Barack Obama, 44th President of the United States

Photo Essay

Barack Obama campaigns for the presidency, 2008

On 4 November 2008, Barack Hussein Obama, on a platform of government reform, bipartisanship, and national unity, was elected the first African American president in the history of the United States. A number of candidates had tried before him, including Shirley Chisholm in 1972 and Jesse Jackson in 1984 and 1988. Neither came close to winning their party's nomination much less the national election. In fact, up until a few months before Obama's victory over the Republican candidate, John McCain, many still believed it impossible for an African American to be elected president. Obama was born into an era of violence, revolution, and change. When he was two, Martin Luther King Jr. declared, "I have a dream that my four little children will one day live in a nation where they will not be judged by the color of their skin but by the content of their character." It was not until Obama was four years old that African Americans finally were free to vote everywhere in the United States. Forty-three years later over 66 million people cast their vote for the "skinny kid with a funny name." This month's feature looks at Obama's story—one that is as mythic as any novelist could wish, one that encompasses the world as well as the heart of both black and white America.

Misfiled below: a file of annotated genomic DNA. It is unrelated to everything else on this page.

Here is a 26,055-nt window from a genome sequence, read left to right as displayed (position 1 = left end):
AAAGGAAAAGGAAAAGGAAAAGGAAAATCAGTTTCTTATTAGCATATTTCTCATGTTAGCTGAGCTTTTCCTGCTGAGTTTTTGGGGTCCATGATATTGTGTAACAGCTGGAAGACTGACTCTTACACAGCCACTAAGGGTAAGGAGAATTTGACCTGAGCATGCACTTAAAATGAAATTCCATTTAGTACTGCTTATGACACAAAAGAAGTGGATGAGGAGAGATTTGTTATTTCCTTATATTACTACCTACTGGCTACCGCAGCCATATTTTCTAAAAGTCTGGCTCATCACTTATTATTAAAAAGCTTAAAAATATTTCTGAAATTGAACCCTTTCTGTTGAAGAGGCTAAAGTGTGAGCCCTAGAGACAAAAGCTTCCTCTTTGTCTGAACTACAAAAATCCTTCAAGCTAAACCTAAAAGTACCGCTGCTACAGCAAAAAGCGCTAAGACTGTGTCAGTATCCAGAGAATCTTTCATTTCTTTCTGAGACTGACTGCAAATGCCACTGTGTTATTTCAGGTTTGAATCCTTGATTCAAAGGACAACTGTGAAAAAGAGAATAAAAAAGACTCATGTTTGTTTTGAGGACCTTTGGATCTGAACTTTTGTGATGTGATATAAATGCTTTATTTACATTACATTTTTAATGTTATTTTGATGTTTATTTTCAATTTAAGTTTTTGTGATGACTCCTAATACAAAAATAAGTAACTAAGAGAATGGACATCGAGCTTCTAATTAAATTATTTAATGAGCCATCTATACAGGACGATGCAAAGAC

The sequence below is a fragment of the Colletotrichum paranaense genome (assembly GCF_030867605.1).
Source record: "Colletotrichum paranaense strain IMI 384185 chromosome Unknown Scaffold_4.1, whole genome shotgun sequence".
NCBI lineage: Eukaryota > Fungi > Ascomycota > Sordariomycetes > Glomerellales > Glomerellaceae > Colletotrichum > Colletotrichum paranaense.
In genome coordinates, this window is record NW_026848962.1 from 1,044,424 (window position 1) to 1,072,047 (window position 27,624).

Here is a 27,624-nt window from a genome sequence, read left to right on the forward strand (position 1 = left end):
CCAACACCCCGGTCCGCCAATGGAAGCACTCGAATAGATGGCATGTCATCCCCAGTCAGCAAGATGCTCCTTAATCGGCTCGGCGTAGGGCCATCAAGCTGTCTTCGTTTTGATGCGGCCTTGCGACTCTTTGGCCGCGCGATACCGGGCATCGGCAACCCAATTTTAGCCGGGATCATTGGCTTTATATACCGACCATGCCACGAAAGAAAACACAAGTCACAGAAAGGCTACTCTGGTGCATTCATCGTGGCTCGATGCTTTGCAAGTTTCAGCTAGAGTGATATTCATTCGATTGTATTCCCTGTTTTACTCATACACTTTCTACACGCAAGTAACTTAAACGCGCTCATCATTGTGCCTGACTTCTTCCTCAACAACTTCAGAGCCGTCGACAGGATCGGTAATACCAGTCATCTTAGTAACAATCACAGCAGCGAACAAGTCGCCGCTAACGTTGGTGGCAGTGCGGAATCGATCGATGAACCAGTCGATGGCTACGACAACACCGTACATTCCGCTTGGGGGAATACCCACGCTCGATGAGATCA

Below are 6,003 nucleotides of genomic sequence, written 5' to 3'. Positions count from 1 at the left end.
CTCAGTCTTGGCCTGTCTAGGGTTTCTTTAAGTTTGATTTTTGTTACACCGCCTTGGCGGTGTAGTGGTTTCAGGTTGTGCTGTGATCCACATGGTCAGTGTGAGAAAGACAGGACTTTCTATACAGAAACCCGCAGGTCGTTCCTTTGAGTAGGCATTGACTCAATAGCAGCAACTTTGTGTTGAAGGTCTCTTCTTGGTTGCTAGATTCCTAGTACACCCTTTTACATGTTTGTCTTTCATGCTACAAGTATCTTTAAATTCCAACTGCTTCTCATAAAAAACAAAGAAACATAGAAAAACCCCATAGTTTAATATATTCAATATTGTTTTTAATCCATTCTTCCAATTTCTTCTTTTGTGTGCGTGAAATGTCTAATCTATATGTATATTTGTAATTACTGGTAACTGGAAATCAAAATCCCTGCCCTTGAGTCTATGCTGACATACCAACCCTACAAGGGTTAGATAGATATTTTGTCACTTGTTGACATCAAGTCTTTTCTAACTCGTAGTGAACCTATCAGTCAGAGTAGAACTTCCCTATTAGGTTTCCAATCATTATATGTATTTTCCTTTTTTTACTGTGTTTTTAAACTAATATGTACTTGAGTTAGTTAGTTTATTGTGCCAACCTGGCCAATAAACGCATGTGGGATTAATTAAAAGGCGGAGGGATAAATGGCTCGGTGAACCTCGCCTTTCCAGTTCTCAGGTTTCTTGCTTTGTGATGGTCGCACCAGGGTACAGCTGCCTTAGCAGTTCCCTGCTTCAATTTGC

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Featured Articles

The following articles have been selected to help guide readers who want to learn more about the life of Barack Obama. Also, see these past editorials by Steven Niven and Paul Finkelman on Obama's candidacy and election to the presidency. (Access to the following articles is available only to subscribers.)


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